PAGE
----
After nearly a week of cooler temperatures, the thermometer got a workout Friday as the mercury shot up to the 90s. And with France celebrating Bastille Day, French riders were eager to make the winning move.

Le Mevel started early, jumping out at 6km. He quickly found company with Jens Voigt (CSC) and a host of others, but they didn’t get more than a 30-second lead before they were caught coming into the day’s main obstacle, the Cat. 2 Col des Ares at 27km.

Landis in yellow

Landis in yellow

Photo: Graham Watson

Hincapie followed another promising move that included Voigt, Oscar Pereiro (Caisse d’Épargne-Illes Balears) and Daniele Bennati (Lampre-Fondital), and the quartet found more followers as they worked up the climb.

The group grew to 15 riders and looked to have the day’s move in its legs, but the gap didn’t open up to more than 1:15 as Davitamon-Lotto and Milram helped drive the chase. The break was cut to five — Hincapie, Voigt, Michael Albasini (Liquigas), David Moncoutié (Cofidis) and Stéphane Goubert (AZG2R) — and it ended at 94km.

Four kilometers later, Popovych initiated the next acceleration. Le Mevel did his level best to keep France represented and joined with Freire and Ballan to catch the animated Ukrainian. Robbie McEwen (Davitamon-Lotto) made a half-hearted chase after Freire, to defend his green jersey, but soon pulled up. The gap opened up fast and Phonak was content to let the foursome ride away.

“This was a really difficult stage to control because the peloton was always nervous during the first two hours,” Landis said. “We then just had to ride to maintain a reasonable gap to those in the escape group. It was an effort that demanded a lot of effort from everyone in my team.”

Popo on the go-go
The undulating run into Carcassonne, home to one of the world’s most spectacular walled cities, provided the perfect trampoline for the break.

Popovych, a prolific winner in the amateur ranks who earned the nickname “Merckx of the Espoirs,” knew he stood no chance in a finish against three-time world champion Freire and Italian sprinter Ballan.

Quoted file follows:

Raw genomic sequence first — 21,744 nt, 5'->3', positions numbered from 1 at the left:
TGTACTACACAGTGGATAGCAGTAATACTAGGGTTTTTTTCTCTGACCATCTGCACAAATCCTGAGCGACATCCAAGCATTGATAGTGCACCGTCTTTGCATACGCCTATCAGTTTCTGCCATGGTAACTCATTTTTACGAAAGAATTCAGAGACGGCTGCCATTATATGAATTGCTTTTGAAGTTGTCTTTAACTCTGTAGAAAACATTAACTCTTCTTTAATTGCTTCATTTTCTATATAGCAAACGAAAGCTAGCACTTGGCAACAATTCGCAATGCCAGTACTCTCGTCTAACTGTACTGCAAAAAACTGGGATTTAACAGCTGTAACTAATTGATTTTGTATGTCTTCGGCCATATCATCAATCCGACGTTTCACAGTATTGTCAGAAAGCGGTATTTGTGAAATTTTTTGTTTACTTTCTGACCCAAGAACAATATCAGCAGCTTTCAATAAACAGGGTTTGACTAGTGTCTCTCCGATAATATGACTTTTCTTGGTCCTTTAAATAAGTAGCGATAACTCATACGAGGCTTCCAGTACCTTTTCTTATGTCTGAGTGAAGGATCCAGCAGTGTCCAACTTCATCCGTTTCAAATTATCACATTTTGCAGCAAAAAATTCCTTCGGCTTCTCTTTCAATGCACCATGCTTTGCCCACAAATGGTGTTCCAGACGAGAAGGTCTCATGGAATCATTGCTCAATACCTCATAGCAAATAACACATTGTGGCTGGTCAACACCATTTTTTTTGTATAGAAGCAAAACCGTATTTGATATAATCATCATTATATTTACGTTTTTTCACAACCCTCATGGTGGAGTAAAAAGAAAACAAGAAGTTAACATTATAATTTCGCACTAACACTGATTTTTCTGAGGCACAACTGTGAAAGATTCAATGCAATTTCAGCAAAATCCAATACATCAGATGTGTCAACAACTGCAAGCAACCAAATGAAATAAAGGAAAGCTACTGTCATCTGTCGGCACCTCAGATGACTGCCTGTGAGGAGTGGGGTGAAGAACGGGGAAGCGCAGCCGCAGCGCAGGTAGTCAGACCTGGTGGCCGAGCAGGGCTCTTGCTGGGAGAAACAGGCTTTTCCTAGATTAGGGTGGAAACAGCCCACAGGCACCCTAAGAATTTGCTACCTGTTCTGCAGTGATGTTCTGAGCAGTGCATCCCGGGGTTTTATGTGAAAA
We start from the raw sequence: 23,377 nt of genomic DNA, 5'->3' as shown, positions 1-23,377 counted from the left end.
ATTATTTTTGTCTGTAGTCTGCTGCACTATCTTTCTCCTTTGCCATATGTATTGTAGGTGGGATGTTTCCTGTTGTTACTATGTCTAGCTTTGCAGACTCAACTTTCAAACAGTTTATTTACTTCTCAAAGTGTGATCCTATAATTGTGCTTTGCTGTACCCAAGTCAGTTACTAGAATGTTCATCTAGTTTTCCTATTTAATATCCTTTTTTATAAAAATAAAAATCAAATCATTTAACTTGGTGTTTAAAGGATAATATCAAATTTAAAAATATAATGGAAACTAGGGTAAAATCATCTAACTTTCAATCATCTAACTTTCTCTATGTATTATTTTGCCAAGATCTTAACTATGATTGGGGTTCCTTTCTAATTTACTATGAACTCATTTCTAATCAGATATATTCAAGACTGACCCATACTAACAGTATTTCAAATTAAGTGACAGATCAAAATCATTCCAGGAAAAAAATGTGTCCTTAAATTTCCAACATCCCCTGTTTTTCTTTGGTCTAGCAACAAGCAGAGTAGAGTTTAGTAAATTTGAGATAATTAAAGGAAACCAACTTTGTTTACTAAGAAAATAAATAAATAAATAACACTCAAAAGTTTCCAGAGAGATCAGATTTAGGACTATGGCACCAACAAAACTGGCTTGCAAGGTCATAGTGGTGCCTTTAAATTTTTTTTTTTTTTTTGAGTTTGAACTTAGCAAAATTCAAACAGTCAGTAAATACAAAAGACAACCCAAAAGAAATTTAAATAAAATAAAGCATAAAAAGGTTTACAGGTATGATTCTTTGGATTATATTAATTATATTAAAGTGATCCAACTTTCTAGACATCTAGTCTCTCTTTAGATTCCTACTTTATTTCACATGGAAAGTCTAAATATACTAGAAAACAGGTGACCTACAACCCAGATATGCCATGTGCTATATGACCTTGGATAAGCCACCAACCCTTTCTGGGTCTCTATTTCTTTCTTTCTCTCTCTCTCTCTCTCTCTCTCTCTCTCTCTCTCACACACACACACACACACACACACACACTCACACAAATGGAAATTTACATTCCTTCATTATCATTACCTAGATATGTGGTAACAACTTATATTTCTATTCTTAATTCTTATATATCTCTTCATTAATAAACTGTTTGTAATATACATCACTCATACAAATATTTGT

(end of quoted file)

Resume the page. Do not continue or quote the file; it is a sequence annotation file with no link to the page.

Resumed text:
His only hope was to attack the others and solo in for victory. Popovych attacked the first time with 8km to go, which dismissed Le Mevel from the break. Ballan chased down Popovych and had to defend again when Freire made some jabs. Popovych made two more attacks before his successful one with 3km to go.

“I had no choice but to attack, because I knew I would lose against Freire and Ballan,” said Popovych, who quickly poo-pooed rumors of a Discovery-Rabobank alliance against Lampre’s Ballan. “I think if Freire didn’t react it was because he was waiting for Ballan to do something. I think the circumstances of the race were to my advantage.”

Freire spoke only briefly after the stage, telling Spanish reporters that he simply didn’t have the legs to follow Popovych and Ballan when the attacks started late in the stage.

“It’s a beautiful stage win for me and the team,” Popovych said. “It was a very complicated finish because both Freire and Ballan are very fast. I decided to attack to avoid the sprint. And the result was great.”

Popovych’s victory will surely reanimate the team just as Armstrong is set to visit the Tour in what’s sure to be a dramatic return. The seven-time champion is expected to arrive either Monday or Tuesday and stay with the team for a few days.

Maybe that’s just the inspiration Discovery needs to show their true climbing form in the Alps. Preliminary Results
Stage 12

1. Yaroslav Popovych (Ukr), Discovery Channel
2. Alessandro Ballan (I), Lampre, 00:27
3. Oscar Freire (Sp), Rabobank, 00:29
4. Christophe Le Mevel (F), Credit Agricole, 00:35
5. Tom Boonen (B), Quick Step-Innergetic, 04:25
6. Robbie Mc Ewen (Aus), Davitamon-Lotto, 04:25
7. Francisco Ventoso (Sp), Saunier Duval, 04:25
8. Erik Zabel (G), Milram, 04:25
9. Daniele Bennati (I), Lampre, 04:25
10. Thor Hushovd (Nor), Credit Agricole, 04:25

Overall, after Stage 12
1. Floyd Landis (USA), Phonak
2. Cyril Dessel (F), Ag2r Prevoyance, 00:08
3. Denis Menchov (Rus), Rabobank, 01:01
4. Cadel Evans (Aus), Davitamon-Lotto, 01:17
5. Carlos Sastre (Sp), CSC, 01:52
6. Andréas Klöden (G), T-Mobile, 02:29
7. Michael Rogers (Aus), T-Mobile, 03:22
8. Juan Miguel Mercado (Sp), Agritubel, 03:33
9. Christophe Moreau (F), Ag2r Prevoyance, 03:44
10. Yaroslav Popovych (Ukr), Discovery Channel, 04:15

Complete results